Gender specific, trauma informed, resource enriched solutions for young people who lack basic supports such as stable, safe shelter and food, and the care of a parent or guardian are essential. The national Framework to End Youth Homelessness[1] calls for a two-prong approach to effectively serve homeless youth, namely settings which emphasize 1) trauma informed care in which youth can heal, and 2) support services that foster positive youth development, such as life skills building and educational and/or vocational advancement. A multi-faceted service and support framework emphasizing education, skill building, trauma resolution, and a safe, supportive environment are at the heart of effective outcomes. A high level of sensitivity to the special needs of homeless female youth and the physical and sexual traumas they have experienced is also essential. These special youth need time to heal, gender-specific, trauma-informed counseling and support services that make healing possible, and the opportunity to build the foundation for a secure future.

Guided by the Framework to End Youth Homelessness and Preventing and Ending Homelessness – A Coordinated Community Response[2], the Lotus House Youth Program provides safe, stable housing to youth for the duration of their high school and/or vocational training within the framework of a trauma-informed, comprehensive and coordinated support system that promotes positive youth development. To address basic needs, youth are provided with clothing, nourishing meals, access to health care, assistance with benefits and other social services, and have the opportunity to participate in a wide range of enrichment activities. Given their unique trauma histories, female youth benefit from gender specific programming to facilitate their healing and development. Evidence based and informed, trauma focused individual and group counseling allow traumatized youth to heal, learn and grow, and build resiliency and greater self-sufficiency for life’s challenges. In addition to individual counseling and life coaching, positive youth development is fostered through a wide range of educational supports (such as school uniforms, supplies, transportation assistance, and school activities, such field trips, proms, and graduation festivities), life skills building, job training and social activities, designed to build a youth’s capacity to support herself, build self-esteem and avoid future homelessness. With individualized, multi-faceted support and resources, the Lotus House Youth Program provides essential tools to allow homeless unaccompanied young women to heal, thrive, and achieve their promise of a brighter future.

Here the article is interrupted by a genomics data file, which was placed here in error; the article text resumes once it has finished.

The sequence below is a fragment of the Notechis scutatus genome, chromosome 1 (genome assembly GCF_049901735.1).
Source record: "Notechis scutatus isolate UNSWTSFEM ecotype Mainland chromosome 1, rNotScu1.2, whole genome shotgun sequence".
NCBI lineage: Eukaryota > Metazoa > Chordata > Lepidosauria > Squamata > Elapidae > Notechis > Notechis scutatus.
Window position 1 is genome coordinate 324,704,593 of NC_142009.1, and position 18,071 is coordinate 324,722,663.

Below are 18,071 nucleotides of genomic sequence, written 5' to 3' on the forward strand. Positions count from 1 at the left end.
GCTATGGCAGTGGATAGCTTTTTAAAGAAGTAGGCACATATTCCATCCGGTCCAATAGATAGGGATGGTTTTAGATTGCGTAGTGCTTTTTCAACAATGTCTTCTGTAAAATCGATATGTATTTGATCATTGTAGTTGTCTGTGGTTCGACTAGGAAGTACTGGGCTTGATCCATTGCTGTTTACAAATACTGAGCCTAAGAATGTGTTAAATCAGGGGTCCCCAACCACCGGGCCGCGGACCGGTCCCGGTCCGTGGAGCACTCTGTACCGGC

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For young mothers with children ages 0 to 5 and women who are homeless and pregnant, our Children and Families Program is designed to provide a nurturing wrap around support system for both mothers and mothers-to-be and their children, together with the added support of evidence based and informed child therapy, child-parent therapy and parenting education, to ensure these fragile families can look forward to a happy and healthy fresh start to their new lives together.